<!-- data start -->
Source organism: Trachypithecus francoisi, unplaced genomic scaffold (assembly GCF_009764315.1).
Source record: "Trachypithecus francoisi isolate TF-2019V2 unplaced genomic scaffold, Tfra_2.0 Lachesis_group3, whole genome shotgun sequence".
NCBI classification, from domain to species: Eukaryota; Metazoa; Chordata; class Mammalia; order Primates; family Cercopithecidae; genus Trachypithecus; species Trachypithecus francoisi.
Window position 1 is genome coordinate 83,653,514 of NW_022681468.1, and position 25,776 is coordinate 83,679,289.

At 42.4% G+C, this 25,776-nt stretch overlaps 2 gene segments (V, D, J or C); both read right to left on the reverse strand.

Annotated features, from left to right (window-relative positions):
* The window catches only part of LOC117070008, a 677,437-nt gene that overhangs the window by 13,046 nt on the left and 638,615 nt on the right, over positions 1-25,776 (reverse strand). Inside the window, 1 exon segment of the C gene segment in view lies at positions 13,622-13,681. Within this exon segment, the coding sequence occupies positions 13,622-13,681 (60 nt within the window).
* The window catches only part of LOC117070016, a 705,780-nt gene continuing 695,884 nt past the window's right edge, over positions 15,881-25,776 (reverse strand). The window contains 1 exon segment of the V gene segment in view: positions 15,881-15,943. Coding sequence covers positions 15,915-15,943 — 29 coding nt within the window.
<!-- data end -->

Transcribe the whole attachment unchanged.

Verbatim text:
Source organism: Trachypithecus francoisi, unplaced genomic scaffold (assembly GCF_009764315.1).
Source record: "Trachypithecus francoisi isolate TF-2019V2 unplaced genomic scaffold, Tfra_2.0 Lachesis_group3, whole genome shotgun sequence".
NCBI classification, from domain to species: Eukaryota; Metazoa; Chordata; class Mammalia; order Primates; family Cercopithecidae; genus Trachypithecus; species Trachypithecus francoisi.
Window position 1 is genome coordinate 83,653,514 of NW_022681468.1, and position 25,776 is coordinate 83,679,289.

At 42.4% G+C, this 25,776-nt stretch overlaps 2 gene segments (V, D, J or C); both read right to left on the reverse strand.

Annotated features, from left to right (window-relative positions):
* The window catches only part of LOC117070008, a 677,437-nt gene that overhangs the window by 13,046 nt on the left and 638,615 nt on the right, over positions 1-25,776 (reverse strand). Inside the window, 1 exon segment of the C gene segment in view lies at positions 13,622-13,681. Within this exon segment, the coding sequence occupies positions 13,622-13,681 (60 nt within the window).
* The window catches only part of LOC117070016, a 705,780-nt gene continuing 695,884 nt past the window's right edge, over positions 15,881-25,776 (reverse strand). The window contains 1 exon segment of the V gene segment in view: positions 15,881-15,943. Coding sequence covers positions 15,915-15,943 — 29 coding nt within the window.